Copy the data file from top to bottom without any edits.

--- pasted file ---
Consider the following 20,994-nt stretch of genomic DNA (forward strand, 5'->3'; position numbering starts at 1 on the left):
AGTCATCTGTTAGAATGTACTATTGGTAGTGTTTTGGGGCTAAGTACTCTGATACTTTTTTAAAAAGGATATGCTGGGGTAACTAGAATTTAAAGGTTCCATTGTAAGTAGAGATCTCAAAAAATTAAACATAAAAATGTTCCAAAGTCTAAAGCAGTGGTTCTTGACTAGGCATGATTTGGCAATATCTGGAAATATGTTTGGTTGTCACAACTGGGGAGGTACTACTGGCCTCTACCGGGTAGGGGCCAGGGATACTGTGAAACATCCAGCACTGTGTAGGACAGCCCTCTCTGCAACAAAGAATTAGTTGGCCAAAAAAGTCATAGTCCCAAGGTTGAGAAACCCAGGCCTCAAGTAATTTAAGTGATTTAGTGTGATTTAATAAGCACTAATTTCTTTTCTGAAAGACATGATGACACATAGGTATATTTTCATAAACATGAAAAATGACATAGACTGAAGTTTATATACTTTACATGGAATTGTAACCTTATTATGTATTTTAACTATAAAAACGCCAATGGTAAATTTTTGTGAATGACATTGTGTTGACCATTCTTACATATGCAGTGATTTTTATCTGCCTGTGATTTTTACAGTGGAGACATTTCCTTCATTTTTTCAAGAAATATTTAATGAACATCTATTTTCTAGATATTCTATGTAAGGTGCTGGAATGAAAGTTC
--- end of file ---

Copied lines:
Consider the following 20,994-nt stretch of genomic DNA (forward strand, 5'->3'; position numbering starts at 1 on the left):
AGTCATCTGTTAGAATGTACTATTGGTAGTGTTTTGGGGCTAAGTACTCTGATACTTTTTTAAAAAGGATATGCTGGGGTAACTAGAATTTAAAGGTTCCATTGTAAGTAGAGATCTCAAAAAATTAAACATAAAAATGTTCCAAAGTCTAAAGCAGTGGTTCTTGACTAGGCATGATTTGGCAATATCTGGAAATATGTTTGGTTGTCACAACTGGGGAGGTACTACTGGCCTCTACCGGGTAGGGGCCAGGGATACTGTGAAACATCCAGCACTGTGTAGGACAGCCCTCTCTGCAACAAAGAATTAGTTGGCCAAAAAAGTCATAGTCCCAAGGTTGAGAAACCCAGGCCTCAAGTAATTTAAGTGATTTAGTGTGATTTAATAAGCACTAATTTCTTTTCTGAAAGACATGATGACACATAGGTATATTTTCATAAACATGAAAAATGACATAGACTGAAGTTTATATACTTTACATGGAATTGTAACCTTATTATGTATTTTAACTATAAAAACGCCAATGGTAAATTTTTGTGAATGACATTGTGTTGACCATTCTTACATATGCAGTGATTTTTATCTGCCTGTGATTTTTACAGTGGAGACATTTCCTTCATTTTTTCAAGAAATATTTAATGAACATCTATTTTCTAGATATTCTATGTAAGGTGCTGGAATGAAAGTTC